Recent in Biology (page 14 of 14)
Dec 21, 2011
Researchers at Kingston University and Neal's Yard Remedies have reported that white tea, witch hazel and rose may hold antioxidant and anti-inflammatory benefits beneficial for treating skin aging and some inflammatory diseases
Dec 13, 2011 | Anthony J. O'Lenick Jr., Siltech LLC; and Kelly Dobos, Kao Corp.
In this "Comparatively Speaking," Tony O'Lenick refers to Kelly Dobos to explain the difference between a microbiome and a metagenome, the understanding of which can lead to better understanding the anti-aging properties of ingredients and cosmetic products.
Dec 2, 2011 | Melanie George, PhD Avon Products Inc.
This first of two articles reviews transient and resident microbial populations of the human skin and how they alter with age, environment and exposure to antimicrobial agents. Considerations for the formulator of how cosmetic products may affect and be impacted by normal human flora also are provided.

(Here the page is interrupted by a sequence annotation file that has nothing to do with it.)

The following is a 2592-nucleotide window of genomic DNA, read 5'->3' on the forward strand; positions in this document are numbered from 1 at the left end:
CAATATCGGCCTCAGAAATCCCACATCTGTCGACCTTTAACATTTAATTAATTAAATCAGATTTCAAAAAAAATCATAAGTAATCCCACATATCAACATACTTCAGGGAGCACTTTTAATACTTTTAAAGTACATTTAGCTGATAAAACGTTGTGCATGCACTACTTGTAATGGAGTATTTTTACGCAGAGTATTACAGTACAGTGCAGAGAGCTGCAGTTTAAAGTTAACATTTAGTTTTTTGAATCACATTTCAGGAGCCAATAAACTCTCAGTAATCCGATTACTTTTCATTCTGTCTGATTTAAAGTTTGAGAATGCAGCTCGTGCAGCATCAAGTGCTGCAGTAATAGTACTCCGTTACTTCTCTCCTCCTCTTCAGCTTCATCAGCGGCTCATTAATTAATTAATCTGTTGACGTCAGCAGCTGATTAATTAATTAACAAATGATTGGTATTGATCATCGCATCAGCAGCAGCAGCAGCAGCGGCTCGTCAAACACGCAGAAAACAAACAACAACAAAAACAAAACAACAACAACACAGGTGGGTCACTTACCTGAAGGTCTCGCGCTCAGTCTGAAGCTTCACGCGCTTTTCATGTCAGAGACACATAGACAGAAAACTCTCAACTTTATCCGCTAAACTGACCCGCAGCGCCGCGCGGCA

Dec 2, 2011 | Howard I. Maibach, MD, University of California School of Medicine; and Bahman Sotoodian, University of British Columbia
Following is an overview of research correlating, even at trace amounts, raw materials present in eye area color cosmetics with contact dermatitis.
Oct 31, 2011
Researchers from the University of North Carolina at Chapel Hill have established a connection between a repairing protein and times of the day with an increased risk of skin cancer.
Oct 28, 2011 | Elsa Jungman, Cécile Laugel and Arlette Baillet-Guffroy Faculty of Pharmacy, University Paris-Sud
In cosmetics, parabens are widely used due to their low cost and efficacy. In recent years, however, some reports have claimed that these materials exhibit estrogenic activity, which has led to attempts to replace them in formulations. This article reviews penetration studies of parabens spanning the past 20 years to determine whether they pose a risk to human health.
Oct 28, 2011 | Howard I. Maibach, MD, University of California School of Medicine; and Bahman Sotoodian, University of British Columbia
As is described here, moisturizers can influence the properties and structure of corneocytes by influencing the SC and consequently, the skin water barrier function. This hydrative influence of moisturizers could be beneficial as well as destructive toward skin barrier function.